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QUIC (Quick UDP Internet Connections, pronounced quick) is an experimental transport layer[1] network protocol designed by Jim Roskind[2] at Google, initially implemented in 2012,[3] and announced as experimentation broadened[4] in 2013.[5][6] QUIC supports a set of multiplexed connections between two endpoints over User Datagram Protocol (UDP), and was designed to provide security protection equivalent to TLS/SSL, along with reduced connection and transport latency, and bandwidth estimation in each direction to avoid congestion. QUIC's main goal is to improve perceived performance of connection-oriented web applications that are currently using TCP.[1] It also provides a venue for rapid iteration of congestion avoidance algorithms, placing control into application space at both endpoints, rather than (the relatively slow to evolve) kernel space.


As improving TCP is a long-term goal for Google, QUIC aims to be nearly equivalent to an independent TCP connection, but with much reduced latency (goal: 0-RTT connectivity overhead) and better SPDY-like stream-multiplexing support; if QUIC features prove effective, those features could migrate into a later version of TCP and TLS (which have a notably longer deployment cycle).

One of the motivations for developing QUIC was that in TCP the delay of a single packet induces head-of-line blocking for an entire set of SPDY streams; QUIC's improved multiplexing support means that only one stream would pause.

Round-trip times, roughly defined by the speed of light, are bounded, and as a result the only way to decrease connection latency is to make fewer round-trips. Much of the work on QUIC is concentrated on reducing the number of round trips required when establishing a new connection, including the handshake step, encryption setup, and initial data requests. QUIC clients would, for example, include the session negotiation information in the initial packet. This compression is enhanced by QUIC servers, which publish a static configuration record that is concisely referred to. The client also stores a synchronization cookie it received from the server, enabling subsequent connections to incur zero overhead latency (in the best case).[1]

The protocol handles packet loss well; besides packet-level forward error correction,[7] QUIC aligns cryptographic block boundaries with packet boundaries, so the impact of packet loss is even lower. While TCP uses congestion windows to avoid congestion (see: TCP congestion avoidance algorithm), which are unforgiving to multiplexed connections, QUIC has a set of modern techniques under review.[7] Among the techniques being tested are packet pacing (with ongoing bandwidth estimation) and proactive speculative retransmission (sending duplicate copies of the most important packets, such as the ones containing error correction or initial encryption negotiation).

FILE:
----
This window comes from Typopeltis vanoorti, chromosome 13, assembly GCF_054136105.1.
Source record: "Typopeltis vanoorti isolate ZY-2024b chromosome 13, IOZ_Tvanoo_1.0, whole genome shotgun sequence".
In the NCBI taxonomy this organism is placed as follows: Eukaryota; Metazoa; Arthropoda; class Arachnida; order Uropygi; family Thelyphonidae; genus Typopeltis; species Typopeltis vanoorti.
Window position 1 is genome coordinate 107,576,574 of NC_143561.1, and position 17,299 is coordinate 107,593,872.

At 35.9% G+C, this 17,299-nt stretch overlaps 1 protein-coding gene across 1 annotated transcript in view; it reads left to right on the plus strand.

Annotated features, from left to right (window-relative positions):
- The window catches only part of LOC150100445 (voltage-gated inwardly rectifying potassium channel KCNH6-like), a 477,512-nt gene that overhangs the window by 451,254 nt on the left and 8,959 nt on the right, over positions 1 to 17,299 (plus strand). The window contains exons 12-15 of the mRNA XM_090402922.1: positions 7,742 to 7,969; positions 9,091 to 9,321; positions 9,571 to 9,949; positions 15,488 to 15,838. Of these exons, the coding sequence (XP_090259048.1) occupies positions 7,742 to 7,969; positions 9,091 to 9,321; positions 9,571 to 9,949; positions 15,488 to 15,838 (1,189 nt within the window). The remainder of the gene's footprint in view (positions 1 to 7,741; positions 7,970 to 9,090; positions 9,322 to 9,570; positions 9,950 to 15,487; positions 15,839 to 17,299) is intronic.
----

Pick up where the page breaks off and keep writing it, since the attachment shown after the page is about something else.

QUIC, with its higher level application protocol elements which multiplexes streams (similarly to SPDY), can reduce or compress redundant data transmissions (such as headers). As with SPDY, QUIC benefits greatly from this compression, and is generally able to make numerous HTTP(S) requests within a single initial congestion window.

Concerns about UDP connectivity (re: fears that too many users were behind middleboxes which blocked UDP traffic) were mitigated by Chromium connectivity experiments[7] performed before QUIC design[2] and implementation efforts began. For the small percentages of users that have UDP blocked, QUIC automatically falls back to TCP based connectivity. Additionally, when there is a perceived risk of UDP being blocked, high performance implementations, such as Chromium's network stack, race a TCP based connection with a QUIC (UDP) connection, ensuring no latency loss at the application level.


Client (browser) support[edit]

The QUIC code was experimentally developed in Google Chrome starting in 2012,[3] and was announced as part of Chromium version 29 (released on August 20, 2013) of Chrome. It is currently enabled by default in Chromium, and active sessions can be seen at chrome://net-internals/#quic. There is also a browser extension to indicate which pages are served by QUIC.

Similarly, it has been introduced in Opera 16, it can be turned on at opera://flags/#enable-quic and opera://flags/#enable-quic-https, and active sessions can be seen at opera://net-internals/#quic.

Server support[edit]

Google servers support QUIC. Google has also published a prototype server.

Devsisters made libQUIC and GoQUIC.

libQUIC is sources and dependencies extracted from Chromium's QUIC Implementation with a few modifications and patches to minimize dependencies needed to build QUIC library.

GoQUIC is the first language binding of libQUIC for Go Programming Language.

Also, quic-reverse-proxy which is a docker image, works as a reverse proxy server between QUIC and HTTP. It makes a general http server to QUIC server.

Source code[edit]

The code is released under a BSD-style license that can be found in the LICENSE file.

Full chromium-side code is available browsable,[8] and in Git.[9]

See also[edit]


  1. ^ a b c Nathan Willis. "Connecting on the QUIC". Linux Weekly News. Retrieved 2013-07-16. 
  2. ^ a b "QUIC: Design Document and Specification Rationale". Jim Roskind, Chromium Contributor. 
  3. ^ a b "First Chromium Code Landing: CL 11125002: Add QuicFramer and friends.". Retrieved 2012-10-16. 
  4. ^ "Experimenting with QUIC". Chromium Official Blog. Retrieved 2013-07-16. 
  5. ^ "QUIC, Google wants to make the web faster". François Beaufort, Chromium Evangelist. 
  6. ^ "QUIC: next generation multiplexed transport over UDP". YouTube. Retrieved 2014-04-04. 
  7. ^ a b c "QUIC: IETF-88 TSV Area Presentation" (PDF). Jim Roskind, Google. Retrieved 2013-11-07. 
  8. ^ Browsable source code
  9. ^ Git

External links[edit]